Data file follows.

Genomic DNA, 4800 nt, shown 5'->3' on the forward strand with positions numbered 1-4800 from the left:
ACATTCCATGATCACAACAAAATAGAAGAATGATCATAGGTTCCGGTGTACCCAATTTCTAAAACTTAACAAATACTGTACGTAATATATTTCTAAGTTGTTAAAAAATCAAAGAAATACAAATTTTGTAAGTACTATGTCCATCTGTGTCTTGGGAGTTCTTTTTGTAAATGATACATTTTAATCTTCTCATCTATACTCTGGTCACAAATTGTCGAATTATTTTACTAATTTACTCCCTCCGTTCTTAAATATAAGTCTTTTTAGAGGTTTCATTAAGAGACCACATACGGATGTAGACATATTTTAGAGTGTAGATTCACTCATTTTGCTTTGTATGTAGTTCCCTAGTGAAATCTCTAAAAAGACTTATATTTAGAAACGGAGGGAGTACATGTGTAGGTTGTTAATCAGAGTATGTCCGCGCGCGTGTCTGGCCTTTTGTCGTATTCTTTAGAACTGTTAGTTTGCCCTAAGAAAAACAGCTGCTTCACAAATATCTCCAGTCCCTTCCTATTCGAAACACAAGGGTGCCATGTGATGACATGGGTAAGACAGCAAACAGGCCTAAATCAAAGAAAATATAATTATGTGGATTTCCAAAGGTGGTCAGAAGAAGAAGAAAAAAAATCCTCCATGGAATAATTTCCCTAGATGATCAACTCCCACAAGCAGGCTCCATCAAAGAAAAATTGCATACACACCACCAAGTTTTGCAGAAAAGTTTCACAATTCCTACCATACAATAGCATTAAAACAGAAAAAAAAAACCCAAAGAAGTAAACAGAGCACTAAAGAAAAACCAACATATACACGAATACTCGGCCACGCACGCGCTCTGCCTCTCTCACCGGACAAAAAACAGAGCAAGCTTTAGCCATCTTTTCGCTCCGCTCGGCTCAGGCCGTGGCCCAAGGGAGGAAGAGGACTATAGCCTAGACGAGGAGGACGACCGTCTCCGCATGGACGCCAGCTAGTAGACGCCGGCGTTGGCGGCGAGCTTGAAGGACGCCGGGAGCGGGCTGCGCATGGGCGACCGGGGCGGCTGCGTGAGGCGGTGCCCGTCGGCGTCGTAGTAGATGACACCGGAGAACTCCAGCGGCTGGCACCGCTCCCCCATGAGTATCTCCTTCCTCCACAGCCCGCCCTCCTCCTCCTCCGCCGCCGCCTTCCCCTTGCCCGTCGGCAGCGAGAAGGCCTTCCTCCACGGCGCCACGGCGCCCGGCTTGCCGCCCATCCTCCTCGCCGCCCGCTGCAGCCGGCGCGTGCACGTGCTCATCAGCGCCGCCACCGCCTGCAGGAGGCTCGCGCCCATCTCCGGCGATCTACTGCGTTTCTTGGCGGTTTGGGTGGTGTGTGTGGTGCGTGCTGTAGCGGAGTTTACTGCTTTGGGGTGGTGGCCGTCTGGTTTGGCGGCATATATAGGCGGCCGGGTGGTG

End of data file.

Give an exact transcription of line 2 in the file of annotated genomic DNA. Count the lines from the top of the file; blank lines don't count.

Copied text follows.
ACATTCCATGATCACAACAAAATAGAAGAATGATCATAGGTTCCGGTGTACCCAATTTCTAAAACTTAACAAATACTGTACGTAATATATTTCTAAGTTGTTAAAAAATCAAAGAAATACAAATTTTGTAAGTACTATGTCCATCTGTGTCTTGGGAGTTCTTTTTGTAAATGATACATTTTAATCTTCTCATCTATACTCTGGTCACAAATTGTCGAATTATTTTACTAATTTACTCCCTCCGTTCTTAAATATAAGTCTTTTTAGAGGTTTCATTAAGAGACCACATACGGATGTAGACATATTTTAGAGTGTAGATTCACTCATTTTGCTTTGTATGTAGTTCCCTAGTGAAATCTCTAAAAAGACTTATATTTAGAAACGGAGGGAGTACATGTGTAGGTTGTTAATCAGAGTATGTCCGCGCGCGTGTCTGGCCTTTTGTCGTATTCTTTAGAACTGTTAGTTTGCCCTAAGAAAAACAGCTGCTTCACAAATATCTCCAGTCCCTTCCTATTCGAAACACAAGGGTGCCATGTGATGACATGGGTAAGACAGCAAACAGGCCTAAATCAAAGAAAATATAATTATGTGGATTTCCAAAGGTGGTCAGAAGAAGAAGAAAAAAAATCCTCCATGGAATAATTTCCCTAGATGATCAACTCCCACAAGCAGGCTCCATCAAAGAAAAATTGCATACACACCACCAAGTTTTGCAGAAAAGTTTCACAATTCCTACCATACAATAGCATTAAAACAGAAAAAAAAAACCCAAAGAAGTAAACAGAGCACTAAAGAAAAACCAACATATACACGAATACTCGGCCACGCACGCGCTCTGCCTCTCTCACCGGACAAAAAACAGAGCAAGCTTTAGCCATCTTTTCGCTCCGCTCGGCTCAGGCCGTGGCCCAAGGGAGGAAGAGGACTATAGCCTAGACGAGGAGGACGACCGTCTCCGCATGGACGCCAGCTAGTAGACGCCGGCGTTGGCGGCGAGCTTGAAGGACGCCGGGAGCGGGCTGCGCATGGGCGACCGGGGCGGCTGCGTGAGGCGGTGCCCGTCGGCGTCGTAGTAGATGACACCGGAGAACTCCAGCGGCTGGCACCGCTCCCCCATGAGTATCTCCTTCCTCCACAGCCCGCCCTCCTCCTCCTCCGCCGCCGCCTTCCCCTTGCCCGTCGGCAGCGAGAAGGCCTTCCTCCACGGCGCCACGGCGCCCGGCTTGCCGCCCATCCTCCTCGCCGCCCGCTGCAGCCGGCGCGTGCACGTGCTCATCAGCGCCGCCACCGCCTGCAGGAGGCTCGCGCCCATCTCCGGCGATCTACTGCGTTTCTTGGCGGTTTGGGTGGTGTGTGTGGTGCGTGCTGTAGCGGAGTTTACTGCTTTGGGGTGGTGGCCGTCTGGTTTGGCGGCATATATAGGCGGCCGGGTGGTG